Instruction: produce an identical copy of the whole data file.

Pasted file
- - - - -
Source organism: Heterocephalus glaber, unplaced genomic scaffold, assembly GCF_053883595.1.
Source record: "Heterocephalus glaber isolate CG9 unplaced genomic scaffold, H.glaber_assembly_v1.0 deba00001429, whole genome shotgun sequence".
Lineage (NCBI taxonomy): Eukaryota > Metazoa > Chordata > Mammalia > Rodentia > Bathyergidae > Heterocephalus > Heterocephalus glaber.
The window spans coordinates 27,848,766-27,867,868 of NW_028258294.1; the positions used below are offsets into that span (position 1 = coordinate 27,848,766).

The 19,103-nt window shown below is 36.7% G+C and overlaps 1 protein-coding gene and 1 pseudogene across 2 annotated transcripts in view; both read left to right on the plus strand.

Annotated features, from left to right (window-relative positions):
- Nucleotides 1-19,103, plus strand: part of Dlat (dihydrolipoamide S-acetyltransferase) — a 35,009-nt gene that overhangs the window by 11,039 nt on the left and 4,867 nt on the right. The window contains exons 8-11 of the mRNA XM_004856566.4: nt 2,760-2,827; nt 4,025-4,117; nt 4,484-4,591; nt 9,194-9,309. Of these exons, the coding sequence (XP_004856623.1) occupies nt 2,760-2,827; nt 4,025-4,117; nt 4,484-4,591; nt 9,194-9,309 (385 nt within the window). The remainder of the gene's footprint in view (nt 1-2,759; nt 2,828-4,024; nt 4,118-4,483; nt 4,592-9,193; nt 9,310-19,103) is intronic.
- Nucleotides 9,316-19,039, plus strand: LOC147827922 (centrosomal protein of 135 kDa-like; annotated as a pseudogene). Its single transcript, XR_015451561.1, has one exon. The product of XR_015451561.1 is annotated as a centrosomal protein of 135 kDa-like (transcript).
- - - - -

Source organism: Heterocephalus glaber, unplaced genomic scaffold, assembly GCF_053883595.1.
Source record: "Heterocephalus glaber isolate CG9 unplaced genomic scaffold, H.glaber_assembly_v1.0 deba00001429, whole genome shotgun sequence".
Lineage (NCBI taxonomy): Eukaryota > Metazoa > Chordata > Mammalia > Rodentia > Bathyergidae > Heterocephalus > Heterocephalus glaber.
The window spans coordinates 27,848,766-27,867,868 of NW_028258294.1; the positions used below are offsets into that span (position 1 = coordinate 27,848,766).

The 19,103-nt window shown below is 36.7% G+C and overlaps 1 protein-coding gene and 1 pseudogene across 2 annotated transcripts in view; both read left to right on the plus strand.

Annotated features, from left to right (window-relative positions):
- Nucleotides 1-19,103, plus strand: part of Dlat (dihydrolipoamide S-acetyltransferase) — a 35,009-nt gene that overhangs the window by 11,039 nt on the left and 4,867 nt on the right. The window contains exons 8-11 of the mRNA XM_004856566.4: nt 2,760-2,827; nt 4,025-4,117; nt 4,484-4,591; nt 9,194-9,309. Of these exons, the coding sequence (XP_004856623.1) occupies nt 2,760-2,827; nt 4,025-4,117; nt 4,484-4,591; nt 9,194-9,309 (385 nt within the window). The remainder of the gene's footprint in view (nt 1-2,759; nt 2,828-4,024; nt 4,118-4,483; nt 4,592-9,193; nt 9,310-19,103) is intronic.
- Nucleotides 9,316-19,039, plus strand: LOC147827922 (centrosomal protein of 135 kDa-like; annotated as a pseudogene). Its single transcript, XR_015451561.1, has one exon. The product of XR_015451561.1 is annotated as a centrosomal protein of 135 kDa-like (transcript).